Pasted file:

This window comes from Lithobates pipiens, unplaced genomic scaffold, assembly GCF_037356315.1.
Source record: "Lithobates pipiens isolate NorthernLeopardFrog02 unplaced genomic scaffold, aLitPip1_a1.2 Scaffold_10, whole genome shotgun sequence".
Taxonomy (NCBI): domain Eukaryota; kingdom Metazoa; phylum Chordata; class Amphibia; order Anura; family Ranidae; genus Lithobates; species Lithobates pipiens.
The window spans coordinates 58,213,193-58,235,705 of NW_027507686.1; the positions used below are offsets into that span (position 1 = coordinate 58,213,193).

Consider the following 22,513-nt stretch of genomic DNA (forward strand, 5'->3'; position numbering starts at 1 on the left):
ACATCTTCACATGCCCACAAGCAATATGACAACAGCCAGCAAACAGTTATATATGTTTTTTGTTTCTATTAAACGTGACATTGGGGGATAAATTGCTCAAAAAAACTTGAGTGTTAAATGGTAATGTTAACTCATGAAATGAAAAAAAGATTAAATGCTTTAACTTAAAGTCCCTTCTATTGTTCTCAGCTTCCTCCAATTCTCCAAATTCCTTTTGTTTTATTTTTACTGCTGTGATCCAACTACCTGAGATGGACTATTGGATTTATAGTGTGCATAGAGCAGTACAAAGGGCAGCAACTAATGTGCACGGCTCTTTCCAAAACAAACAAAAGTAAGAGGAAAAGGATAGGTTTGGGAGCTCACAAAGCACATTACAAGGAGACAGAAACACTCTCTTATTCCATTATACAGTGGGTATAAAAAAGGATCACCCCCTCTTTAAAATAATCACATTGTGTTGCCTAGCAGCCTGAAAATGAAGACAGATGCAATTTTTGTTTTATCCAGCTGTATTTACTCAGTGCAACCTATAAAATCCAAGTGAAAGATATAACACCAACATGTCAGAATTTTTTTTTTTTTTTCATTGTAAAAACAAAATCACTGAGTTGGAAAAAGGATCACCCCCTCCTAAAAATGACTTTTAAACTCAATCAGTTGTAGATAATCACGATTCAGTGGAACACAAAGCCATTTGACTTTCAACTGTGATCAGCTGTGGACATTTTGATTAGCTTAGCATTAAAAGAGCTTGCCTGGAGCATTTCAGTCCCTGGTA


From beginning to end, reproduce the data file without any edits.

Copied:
This window comes from Lithobates pipiens, unplaced genomic scaffold, assembly GCF_037356315.1.
Source record: "Lithobates pipiens isolate NorthernLeopardFrog02 unplaced genomic scaffold, aLitPip1_a1.2 Scaffold_10, whole genome shotgun sequence".
Taxonomy (NCBI): domain Eukaryota; kingdom Metazoa; phylum Chordata; class Amphibia; order Anura; family Ranidae; genus Lithobates; species Lithobates pipiens.
The window spans coordinates 58,213,193-58,235,705 of NW_027507686.1; the positions used below are offsets into that span (position 1 = coordinate 58,213,193).

Consider the following 22,513-nt stretch of genomic DNA (forward strand, 5'->3'; position numbering starts at 1 on the left):
ACATCTTCACATGCCCACAAGCAATATGACAACAGCCAGCAAACAGTTATATATGTTTTTTGTTTCTATTAAACGTGACATTGGGGGATAAATTGCTCAAAAAAACTTGAGTGTTAAATGGTAATGTTAACTCATGAAATGAAAAAAAGATTAAATGCTTTAACTTAAAGTCCCTTCTATTGTTCTCAGCTTCCTCCAATTCTCCAAATTCCTTTTGTTTTATTTTTACTGCTGTGATCCAACTACCTGAGATGGACTATTGGATTTATAGTGTGCATAGAGCAGTACAAAGGGCAGCAACTAATGTGCACGGCTCTTTCCAAAACAAACAAAAGTAAGAGGAAAAGGATAGGTTTGGGAGCTCACAAAGCACATTACAAGGAGACAGAAACACTCTCTTATTCCATTATACAGTGGGTATAAAAAAGGATCACCCCCTCTTTAAAATAATCACATTGTGTTGCCTAGCAGCCTGAAAATGAAGACAGATGCAATTTTTGTTTTATCCAGCTGTATTTACTCAGTGCAACCTATAAAATCCAAGTGAAAGATATAACACCAACATGTCAGAATTTTTTTTTTTTTTTCATTGTAAAAACAAAATCACTGAGTTGGAAAAAGGATCACCCCCTCCTAAAAATGACTTTTAAACTCAATCAGTTGTAGATAATCACGATTCAGTGGAACACAAAGCCATTTGACTTTCAACTGTGATCAGCTGTGGACATTTTGATTAGCTTAGCATTAAAAGAGCTTGCCTGGAGCATTTCAGTCCCTGGTA